2. The women in the photo were Les Horribles Cernettes, an all-female “high energy rock band”.
They formed in the same time and place as the web. At the time of the photo, the band comprised Michele Muller, Colette Marx-Nielsen, Angela Higney, and Lynn Veronneau. In the years since, lots of new members have drifted in and out of the band.
Michele Muller (now Michele de Gennaro) was working at CERN as a graphic designer when the Cernettes started up, and was the only founding member still in their most recent incarnation.
3. But it turns out the Cernettes’ promo shot wasn’t the first photo on the web. In fact, no picture was.
Silvano de Gennaro, a software engineer at CERN at the time, who both managed the band, wrote their songs, and was dating band-member Muller, told BuzzFeed in an email: “The web was born with pictures already inside it.”
At this point, the internet had already existed for a couple of decades and contained “millions of pictures”, says de Gennaro, so it doesn’t make sense to talk of a “first” anything on the web. “This is why there isn’t a single ‘first picture’, like there isn’t a ‘first line’ or a ‘first page’.”
“At the time you didn’t ‘upload’ a picture, you just copied it to a folder on the server and created a link to it by typing an HTML line,” he says. “It was like programming, and we were all programmers.”
5. It was de Gennaro who was responsible for the band’s photo ending up on the early web.
Tim Berners-Lee was about to publish a web page about CERN clubs when he saw the picture on Silvano’s computer and suggested it would make a good addition.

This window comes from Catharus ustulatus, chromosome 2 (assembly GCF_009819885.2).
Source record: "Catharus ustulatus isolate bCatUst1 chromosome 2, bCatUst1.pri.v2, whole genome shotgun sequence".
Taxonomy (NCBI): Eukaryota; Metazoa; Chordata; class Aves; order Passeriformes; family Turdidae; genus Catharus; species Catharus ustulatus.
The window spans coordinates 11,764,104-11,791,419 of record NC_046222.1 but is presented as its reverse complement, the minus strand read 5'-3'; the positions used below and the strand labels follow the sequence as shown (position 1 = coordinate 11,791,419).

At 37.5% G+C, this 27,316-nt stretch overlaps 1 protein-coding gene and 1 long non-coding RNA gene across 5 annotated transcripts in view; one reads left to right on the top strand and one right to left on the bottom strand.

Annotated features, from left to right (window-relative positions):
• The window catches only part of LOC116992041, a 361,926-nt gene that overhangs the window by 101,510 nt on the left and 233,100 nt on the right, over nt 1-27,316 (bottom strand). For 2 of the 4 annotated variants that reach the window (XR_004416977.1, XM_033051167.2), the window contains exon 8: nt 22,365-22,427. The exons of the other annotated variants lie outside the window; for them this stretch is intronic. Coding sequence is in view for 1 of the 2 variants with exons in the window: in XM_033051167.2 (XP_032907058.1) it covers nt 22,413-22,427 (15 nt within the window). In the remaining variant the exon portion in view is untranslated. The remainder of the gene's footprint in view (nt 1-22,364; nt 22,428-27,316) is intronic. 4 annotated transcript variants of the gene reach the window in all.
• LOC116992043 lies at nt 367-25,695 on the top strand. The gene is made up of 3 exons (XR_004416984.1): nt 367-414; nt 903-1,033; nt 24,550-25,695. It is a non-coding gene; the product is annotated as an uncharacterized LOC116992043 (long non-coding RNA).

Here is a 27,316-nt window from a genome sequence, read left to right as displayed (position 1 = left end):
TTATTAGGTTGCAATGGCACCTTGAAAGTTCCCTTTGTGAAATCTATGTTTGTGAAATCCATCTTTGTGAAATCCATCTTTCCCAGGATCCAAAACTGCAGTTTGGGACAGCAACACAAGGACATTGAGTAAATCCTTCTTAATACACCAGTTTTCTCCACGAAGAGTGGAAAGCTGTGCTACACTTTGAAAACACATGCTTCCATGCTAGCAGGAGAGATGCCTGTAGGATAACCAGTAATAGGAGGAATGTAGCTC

6. But just because it wasn’t the “first”, doesn’t mean it wasn’t a milestone. De Gennaro told BuzzFeed:
The value of that picture is that it is believed to be the first picture of something that was not related to Physics. The web at the time was only a technical document exchange system for CERN particle physicists and collaborating institutes. That picture sort of opened the web to the world, to life, art, music etc.
7. The Cernettes performed at CERN social gatherings and conferences, singing ’60s pop as well as their own songs.
In 2012, the band performed a farewell gig at CERN with the original line-up. “It’s ironic that we became famous just as we were splitting up,” says de Gennaro. “Following that press storm, we had thousands of people discovering the band.”
8. Here’s a music video for their first song, “Collider”.
It contains the brilliant lyrics: “You never spend your nights with me, but you don’t go out with other girls either / You only love your collider.”
9. Despite the farewell gig, the band are not ruling out more shows and even a new album at some point in the future.
But it’d have to be for a “special occasion”, says Silvano. “Cult bands do that.”
If you want to keep up with any developments, you can follow the Cernettes on Twitter and Facebook. They also have a website. But if you prefer a more authentic mid-90s internet experience, their CERN-hosted website from 1994 hasn’t changed much since then.